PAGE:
Today, you are a human resources professional. Today, you interview candidates for positions at your firm. But not that long ago you were a candidate. And you did what every good candidate does. You did your homework. You prepared. And it went well. Everyone was friendly and encouraging. You thought, “I have a real shot at this job.” Everyone shook hands and you went home and waited. And waited. And what happened? Nothing happened. No phone call. No email. No note. No text message. No nothing.
We’ve ALL been there. The Post Interview Black Hole. No feedback. Just dark matter.
As an executive recruiter it’s my job to set up the “first date.” Then I need to know how it went. Will there be a second date? Is this person right for you or not? Why? I want to “fix you up” with people you’ll like. Appropriate feedback helps us be more effective on your behalf.
Unfortunately, we often have to chase after that feedback. And sometimes that feedback is just the bare minimum: “not a fit” doesn’t constitute a helpful response. It won’t help us improve our performance, either. It won’t help an internal or external recruiter—and certainly not the candidate.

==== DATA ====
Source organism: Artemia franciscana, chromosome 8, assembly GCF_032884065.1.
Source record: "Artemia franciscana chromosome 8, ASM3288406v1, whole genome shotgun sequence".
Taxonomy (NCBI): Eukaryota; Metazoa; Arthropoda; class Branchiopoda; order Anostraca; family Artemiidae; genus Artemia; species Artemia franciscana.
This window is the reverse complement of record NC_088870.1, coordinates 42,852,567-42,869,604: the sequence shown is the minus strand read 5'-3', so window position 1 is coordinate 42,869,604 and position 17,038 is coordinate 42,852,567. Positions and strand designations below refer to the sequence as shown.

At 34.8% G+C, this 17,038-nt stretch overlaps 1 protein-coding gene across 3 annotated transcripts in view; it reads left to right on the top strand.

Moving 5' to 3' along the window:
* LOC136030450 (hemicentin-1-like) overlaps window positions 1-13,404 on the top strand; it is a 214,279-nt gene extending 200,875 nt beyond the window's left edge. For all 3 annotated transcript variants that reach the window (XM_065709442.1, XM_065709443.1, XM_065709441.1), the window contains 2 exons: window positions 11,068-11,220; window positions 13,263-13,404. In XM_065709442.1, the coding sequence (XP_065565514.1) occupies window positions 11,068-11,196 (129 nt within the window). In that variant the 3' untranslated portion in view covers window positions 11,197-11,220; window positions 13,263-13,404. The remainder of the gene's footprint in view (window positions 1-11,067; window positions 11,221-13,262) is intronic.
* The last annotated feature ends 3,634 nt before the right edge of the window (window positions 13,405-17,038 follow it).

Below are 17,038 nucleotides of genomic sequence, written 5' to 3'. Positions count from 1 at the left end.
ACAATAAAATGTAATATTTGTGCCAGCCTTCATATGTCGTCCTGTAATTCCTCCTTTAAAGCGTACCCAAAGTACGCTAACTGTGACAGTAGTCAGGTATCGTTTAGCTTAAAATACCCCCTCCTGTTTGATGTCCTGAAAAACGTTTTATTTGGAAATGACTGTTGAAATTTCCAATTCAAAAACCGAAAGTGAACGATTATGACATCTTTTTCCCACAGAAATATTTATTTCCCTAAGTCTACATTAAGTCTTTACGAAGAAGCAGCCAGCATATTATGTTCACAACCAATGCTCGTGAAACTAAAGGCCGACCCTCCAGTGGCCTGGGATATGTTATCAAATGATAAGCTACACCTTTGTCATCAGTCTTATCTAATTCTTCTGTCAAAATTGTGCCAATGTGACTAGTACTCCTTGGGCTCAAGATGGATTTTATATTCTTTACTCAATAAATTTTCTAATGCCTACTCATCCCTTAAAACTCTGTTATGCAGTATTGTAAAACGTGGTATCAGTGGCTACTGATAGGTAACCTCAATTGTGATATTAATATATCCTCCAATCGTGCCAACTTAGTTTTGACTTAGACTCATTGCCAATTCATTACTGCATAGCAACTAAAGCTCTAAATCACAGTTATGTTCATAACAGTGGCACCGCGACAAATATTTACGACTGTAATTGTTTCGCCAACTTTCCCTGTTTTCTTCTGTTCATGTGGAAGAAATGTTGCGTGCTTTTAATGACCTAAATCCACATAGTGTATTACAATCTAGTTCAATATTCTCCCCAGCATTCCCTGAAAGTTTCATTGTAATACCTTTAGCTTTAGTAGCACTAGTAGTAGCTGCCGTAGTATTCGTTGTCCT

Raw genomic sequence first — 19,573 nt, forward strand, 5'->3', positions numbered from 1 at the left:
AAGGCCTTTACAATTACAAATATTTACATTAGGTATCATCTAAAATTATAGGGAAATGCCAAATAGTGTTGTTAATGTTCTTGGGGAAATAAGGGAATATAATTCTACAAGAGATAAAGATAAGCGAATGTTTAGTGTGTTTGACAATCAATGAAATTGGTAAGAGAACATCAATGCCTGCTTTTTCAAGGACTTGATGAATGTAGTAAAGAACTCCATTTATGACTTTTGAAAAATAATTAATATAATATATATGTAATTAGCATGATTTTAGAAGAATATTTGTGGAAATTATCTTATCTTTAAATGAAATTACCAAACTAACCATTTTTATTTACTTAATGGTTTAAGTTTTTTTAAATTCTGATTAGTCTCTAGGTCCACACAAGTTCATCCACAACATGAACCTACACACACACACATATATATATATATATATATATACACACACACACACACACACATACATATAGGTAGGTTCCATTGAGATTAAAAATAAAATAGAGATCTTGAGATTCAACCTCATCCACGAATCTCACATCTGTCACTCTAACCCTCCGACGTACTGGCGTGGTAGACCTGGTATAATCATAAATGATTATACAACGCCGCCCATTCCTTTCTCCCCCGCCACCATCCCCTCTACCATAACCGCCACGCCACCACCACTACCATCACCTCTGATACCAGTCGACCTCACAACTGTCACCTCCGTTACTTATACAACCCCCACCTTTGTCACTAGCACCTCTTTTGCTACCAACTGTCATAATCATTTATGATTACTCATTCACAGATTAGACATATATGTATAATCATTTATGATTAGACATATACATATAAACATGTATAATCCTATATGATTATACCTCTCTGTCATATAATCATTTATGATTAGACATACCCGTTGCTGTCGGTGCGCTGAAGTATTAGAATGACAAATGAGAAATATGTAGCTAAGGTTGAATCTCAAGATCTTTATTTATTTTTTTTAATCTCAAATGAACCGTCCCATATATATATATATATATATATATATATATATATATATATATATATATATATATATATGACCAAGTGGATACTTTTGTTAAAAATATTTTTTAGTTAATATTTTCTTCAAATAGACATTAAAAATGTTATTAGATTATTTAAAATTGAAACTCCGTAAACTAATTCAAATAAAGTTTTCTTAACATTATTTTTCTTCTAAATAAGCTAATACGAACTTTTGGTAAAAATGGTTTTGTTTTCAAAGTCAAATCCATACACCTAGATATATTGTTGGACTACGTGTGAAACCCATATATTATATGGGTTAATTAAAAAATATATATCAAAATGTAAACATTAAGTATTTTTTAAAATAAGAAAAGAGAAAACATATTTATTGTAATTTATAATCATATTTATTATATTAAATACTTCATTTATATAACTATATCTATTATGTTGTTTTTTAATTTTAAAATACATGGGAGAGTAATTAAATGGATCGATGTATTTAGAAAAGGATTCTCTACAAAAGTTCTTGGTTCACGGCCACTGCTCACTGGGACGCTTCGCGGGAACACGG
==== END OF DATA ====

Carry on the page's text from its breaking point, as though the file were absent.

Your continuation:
Just as importantly, it won’t help us increase our chance of matching you with “mr. or ms. right” the next time. You need to fill in the picture: let us know why it’s “not a fit.”
And by the way, it’s good business, too. Good relations help maintain a good public image for your firm. After all, the person sitting across from you today may be working for your competition tomorrow. Who knows, the candidate you are interviewing today may be interviewing you tomorrow—it’s a small world.
And, yes, executive recruiters are guilty, too—of not getting back to our candidates when we do get appropriate feedback. We definitely have to work harder on this missed opportunity for helpful communication.
We think this is an important issue. We welcome your opinions and feedback. What have your experiences been like? Let us know. And if you think this is all feel good nonsense, let us know that, too. We want to have a dialog with you. We want to know what you think. We value your opinion.